The night before we had come from the east, out of the northern mountains and down to the Pacific. This morning we were setting out, back across the Baja into the rising sun and the hills a few hundred kilometers to the south of where we were two days ago.
The landscape is changing, moving away from rugged brush covered mountains into the high plains desert. Cactus is becoming as common as the scraggly scrub brush replacing the green shrubs and trees of the north. The terrain is taking on the brown tones of a tanned land bathed in a sun which rises and sets in a cloudless blue ski.
This is not a land for the old and weak. The vultures circle above searching for death. Crows announce it’s presence when they encounter a loser in the battle for life. The land is harsh and death is everywhere. A mistake out here can cost more than a tow truck ride back into town.
Not more than five minutes out and we came across a carcass that testified to the dangers of driving at night when livestock grazes or rests along the roadside. “When do cattle learn not to rest on the road?” “Right before they are hit by the truck!”
When we first saw the decaying horse it was covered by vultures, its severed leg and crushed spine attested to its loosing battle with a truck. The vultures were hunkered down on the body, defending their place on its bones. Their featherless, brilliant red heads darting up and down as they pick at the edges of the torn leather searching for scraps of flesh.
Everything has thorns and actively defends itself. A walk on either side of the trail is a exercise in caution to avoid the stickers which seem to reach out and grab anything that walks by.
And yet in the harsh, arid landscape there is tremendous beauty. Though the land is dry the cactus appears succulent and full, opening a pallet of green painted against the browns and grays of the land. Thorns that can pierce flesh and cut through a tin can faster than a ginsu knife glow an amazingly vibrant red in the morning sun.
Silhouetted against the brilliant blues of the clear desert sky, even a small splash of color jumps out filling the imagination of tropical plants and vines.
The juxtaposition of death and beauty reminded me of how fragile life is, how every moment holds a wealth of emotion. Whether we see joy or sorrow depends on our perspective and what we choose to see.
The road would change texture many times today. Going from tarmac, to gravel to sand and back again. What didn’t seem to change is that course was always going straight, forever. The race course uses stretches of Mex #1, the main highway through the Baja, to connect the off-road sections. This morning took us on a long stretch of empty highway allowing us to make good time. Brad checked the hand-held GPS which showed us running directly on the course. This highway section would take us some 80 kilometers to a gravel turn off and back into the mountains.
Cruising with our windows down, cool morning breezes blowing in and the iPod blasting, we were dos Estadounidenses running free. This is a feeling that can only come from from a mix of equal parts friendship, solitude, challenge and accomplishment. At this moment we were Kings of Baja.
The GPS signaled our departure from the tarmac as we approach one of the many Pacifico shakes that dot the highways and act rest areas. Turning off onto a long straight away of gravel we stopped to stretch and take in the course before us.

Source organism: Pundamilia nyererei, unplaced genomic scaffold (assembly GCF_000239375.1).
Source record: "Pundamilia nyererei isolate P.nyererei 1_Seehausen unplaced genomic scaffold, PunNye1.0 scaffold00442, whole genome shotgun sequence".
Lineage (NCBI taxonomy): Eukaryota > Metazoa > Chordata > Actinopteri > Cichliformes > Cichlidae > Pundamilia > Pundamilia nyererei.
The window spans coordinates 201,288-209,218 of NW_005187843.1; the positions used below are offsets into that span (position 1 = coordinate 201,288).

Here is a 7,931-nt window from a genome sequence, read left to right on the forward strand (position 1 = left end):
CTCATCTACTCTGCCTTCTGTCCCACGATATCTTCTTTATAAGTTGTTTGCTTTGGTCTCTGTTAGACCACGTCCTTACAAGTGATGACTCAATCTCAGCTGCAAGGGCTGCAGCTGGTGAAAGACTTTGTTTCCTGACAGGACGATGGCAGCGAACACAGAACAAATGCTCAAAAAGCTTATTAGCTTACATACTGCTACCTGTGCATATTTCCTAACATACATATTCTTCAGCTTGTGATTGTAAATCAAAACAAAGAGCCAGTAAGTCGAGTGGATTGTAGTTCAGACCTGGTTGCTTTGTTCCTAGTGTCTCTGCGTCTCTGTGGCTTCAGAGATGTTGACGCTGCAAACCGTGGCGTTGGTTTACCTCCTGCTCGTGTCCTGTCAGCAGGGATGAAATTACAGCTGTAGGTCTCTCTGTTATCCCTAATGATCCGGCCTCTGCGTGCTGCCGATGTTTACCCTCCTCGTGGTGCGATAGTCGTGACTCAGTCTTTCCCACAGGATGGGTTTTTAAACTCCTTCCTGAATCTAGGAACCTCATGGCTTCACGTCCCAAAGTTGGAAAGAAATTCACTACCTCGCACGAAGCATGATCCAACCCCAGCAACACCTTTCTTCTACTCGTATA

Sitting on the cusp between dirt, gravel and asphalt the rig was ready for the course ahead. We took this time to hydrate and snack on Dora-Yaki, a carbohydrate sugar buzz made from sweet red bean paste slathered between two pancakes. As we stood outside the rig drinking, eating and enjoying the warmth of the morning sun, two motorcycles came slowly down from the trail before us. Nodding as they slowly passed, their worn bags strapped to the back and dust covered leathers hinted to what lay in store for us.
This was more inline with what we expected. The washboard road stretched out before us. At ten miles an hour the ruts put the rig into a kidney punishing ride that had everything inside chattering as the bumps loosened the tie-downs. At 35 miles per hour the rig achieved a harmonic balance in which everything sat in a zen like trance, slightly shaking but without rattles or bangs. Sure the racers shoot down this stretch at 110, but for us 35 mph was a new course record.
Driving out over the first set of hills placed us on a high, flat, desert plateau where before us, across miles of flat land, stood the taller mountains we would traverse once again to the Sea Of Cortez. The course too was changing before us. The washboard gravel, that in retrospect, looked like a wonderfully maintained cobble stone path gave way to sandy washes and mixes of hard rocky stretches.
Driving now became a exercise in find a harmonic balance on the hard pan, punctuated by slamming on the brakes to reduce our speed to a crawl at the first sign of sandy washes. This method of driving was discovered by accident of course. Our first attempt to maintain speed through a sandy washout section transformed the rig into a bucking bronco which appeared to go on well beyond the eight second ride time.
Buddhist doctrine discusses change and how we must learn to adapt. Stand in the way of change and you will be run over by it. Flow with it like droplets of water and you will be move swiftly to the sea of tranquility. We adapted, after all by now surely we’d seen all the different terrains the Baja had in store for us.
At the end of the plateau, approaching the mountains, we assumed we would be climbing back over on the same rock encrusted gnarly paths that we had encountered the day before. We all know what assume means.